Articles in this blog may be ESE news, academics pieces written by our team or events in Malta of general interest.
Holy Week (Il-Gimgha Mqaddsa /ɪlʤɪmʌmʔʌtsʌ/) in Malta
The celebrations, ceremonies and traditions which take place during Holy Week in Malta are determined by the Roman Catholic traditions. Catholics commemorate the Passion of Jesus Christ and celebrate His victory over death through His resurrection, thus being the most important event in the Roman Catholic calendar.
To get a good feel for and understand these age old traditions, events and ceremonies you must immerse yourself in the atmosphere. Here are some ideas.
One tradition is the Wirja /wɪrjʌ/ (sometimes signposted by Golgota /gɒlgɒtʌ/), an exhibition of statues depicting the last supper and the events which took place around it.
Often these exhibitions are created by artisan enthusiasts of the genre and are well worth a visit. They are found all over the island.
(Photo: Wirja Exhibition by viewingmalta.com)
The Easter season starts with Ash Wednesday (Ras ir-Randan /rɑ:sɪrʌndɑ:n/), the day after Shrove Tuesday, this is the first day of Lent (Randan / ɪrʌndɑ:n/) which is a period of 40 days during which many Roman Catholics fast.
Holy week, the last week of Lent, is essentially made up of:
Maundy Thursday (Hamis ix-Xirka /hʌmi:sɪʃɪrkʌ/) – on this day the last church service before Easter is held. During this service the last supper is remembered and re-enacted.
Good Friday (il-Gimgha l-Kbira /ɪlʤɪmʌlkbi:rʌ/) – Catholics visit and pray in seven churches. The chancel is stripped bare and the church is solemnly decorated in red and purple. Spectacular processions re-enacting the ways of the cross in many villages such as Valletta, Mosta and Qormi take place and at 15:00 hrs there is the adoration of the cross in many churches. Catholics typically observe fasting rules on this day which include no consumption of meat or treats and no eating or drinking in between meals.
(Photos: Good Friday Procession by viewingmalta.com)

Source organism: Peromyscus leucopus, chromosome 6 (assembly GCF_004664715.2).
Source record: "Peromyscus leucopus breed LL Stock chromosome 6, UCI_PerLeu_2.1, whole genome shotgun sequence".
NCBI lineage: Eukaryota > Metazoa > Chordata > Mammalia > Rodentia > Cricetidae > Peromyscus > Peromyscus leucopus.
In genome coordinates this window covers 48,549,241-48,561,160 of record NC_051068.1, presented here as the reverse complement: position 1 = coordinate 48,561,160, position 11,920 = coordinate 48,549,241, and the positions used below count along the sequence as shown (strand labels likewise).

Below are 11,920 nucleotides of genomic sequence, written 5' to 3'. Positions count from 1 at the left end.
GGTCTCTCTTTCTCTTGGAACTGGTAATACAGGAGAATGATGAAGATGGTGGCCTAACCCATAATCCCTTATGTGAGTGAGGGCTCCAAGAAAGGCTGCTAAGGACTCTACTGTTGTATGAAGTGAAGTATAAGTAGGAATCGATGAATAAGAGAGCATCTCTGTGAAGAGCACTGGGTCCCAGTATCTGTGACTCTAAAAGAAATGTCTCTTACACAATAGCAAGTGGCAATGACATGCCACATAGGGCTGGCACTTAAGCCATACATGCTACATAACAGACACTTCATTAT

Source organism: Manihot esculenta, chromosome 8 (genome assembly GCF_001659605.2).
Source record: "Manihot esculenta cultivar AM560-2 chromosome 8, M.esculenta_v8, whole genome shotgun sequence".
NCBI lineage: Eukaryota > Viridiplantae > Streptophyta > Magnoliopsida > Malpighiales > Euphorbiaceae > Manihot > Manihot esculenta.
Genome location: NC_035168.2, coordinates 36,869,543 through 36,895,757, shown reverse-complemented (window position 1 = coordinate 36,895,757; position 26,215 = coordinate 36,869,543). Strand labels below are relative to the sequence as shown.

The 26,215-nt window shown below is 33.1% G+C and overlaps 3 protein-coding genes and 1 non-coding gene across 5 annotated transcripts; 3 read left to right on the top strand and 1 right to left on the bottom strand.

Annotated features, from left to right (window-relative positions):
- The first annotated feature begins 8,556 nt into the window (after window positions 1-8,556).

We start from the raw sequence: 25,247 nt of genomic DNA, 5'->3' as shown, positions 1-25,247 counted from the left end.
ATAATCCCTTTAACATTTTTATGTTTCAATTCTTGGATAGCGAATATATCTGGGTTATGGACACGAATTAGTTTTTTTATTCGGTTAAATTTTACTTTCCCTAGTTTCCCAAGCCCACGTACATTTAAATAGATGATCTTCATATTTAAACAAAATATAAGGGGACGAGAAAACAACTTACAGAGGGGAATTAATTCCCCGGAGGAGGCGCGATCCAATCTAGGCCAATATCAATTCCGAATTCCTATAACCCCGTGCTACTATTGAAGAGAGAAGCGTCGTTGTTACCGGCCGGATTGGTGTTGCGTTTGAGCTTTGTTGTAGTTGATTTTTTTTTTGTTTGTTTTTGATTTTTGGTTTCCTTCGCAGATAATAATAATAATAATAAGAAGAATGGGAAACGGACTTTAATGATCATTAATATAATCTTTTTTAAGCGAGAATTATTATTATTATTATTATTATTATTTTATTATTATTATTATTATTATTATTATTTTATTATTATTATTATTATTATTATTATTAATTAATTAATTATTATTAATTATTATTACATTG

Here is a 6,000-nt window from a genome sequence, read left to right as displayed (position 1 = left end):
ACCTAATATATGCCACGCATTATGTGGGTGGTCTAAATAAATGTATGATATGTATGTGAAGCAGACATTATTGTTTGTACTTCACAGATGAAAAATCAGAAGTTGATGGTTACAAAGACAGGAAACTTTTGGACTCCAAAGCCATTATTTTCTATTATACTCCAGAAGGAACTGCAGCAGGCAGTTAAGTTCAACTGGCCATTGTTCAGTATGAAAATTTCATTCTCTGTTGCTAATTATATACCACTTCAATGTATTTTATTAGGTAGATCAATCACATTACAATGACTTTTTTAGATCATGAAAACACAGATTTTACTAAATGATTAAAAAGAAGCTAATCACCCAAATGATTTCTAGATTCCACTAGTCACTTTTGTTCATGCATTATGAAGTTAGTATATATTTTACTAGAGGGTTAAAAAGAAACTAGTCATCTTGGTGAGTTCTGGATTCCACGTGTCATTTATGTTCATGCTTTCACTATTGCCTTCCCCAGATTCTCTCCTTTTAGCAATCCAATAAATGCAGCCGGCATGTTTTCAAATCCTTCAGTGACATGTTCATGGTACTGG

Holy Saturday (Sibt il-Ghid /sɪptɪlaɪt/) – This is a day of vigil as Catholics lay in wait for Easter Sunday. The chancels remain bare until dusk when the first Easter service takes place.
Easter Sunday (L-Ghid il-Kbir /laɪtɪlkbi:r/) – Easter day. Services resume in the churches. In some villages for instance, Bormla, Qormi and Mosta there is a short procession (the last bit of which is a run) of the Risen Christ.
Easter Sunday is also the day when traditionally one can start eating sweets, biscuits and cakes again. Like many other countries, Malta too has traditional sweets and Figolli (large biscuit figures filled with marzipan) are one of them. This is a recipe for you to try.
There are many versions, this is the original recipe my grandmother used.
For the biscuit you will need:
450 g self-raising flour
225 g sugar
225 g butter
1 tsp vanilla extract
juice and zest of 1 lemon
milk (to bind)
For the marzipan you will need:
225 g pure ground almonds
115 g sugar
1 tsp almond essence
The biscuit: Pre-heat the oven to 175 degrees Celsius. Rub the butter into the flour until you reach breadcrumb consistency. Beat the eggs well and combine with the sugar then add to the flour and butter mixture. Add the other ingredients and work into the dough. Wrap the dough in cling film and let it rest for at least half an hour in the fridge.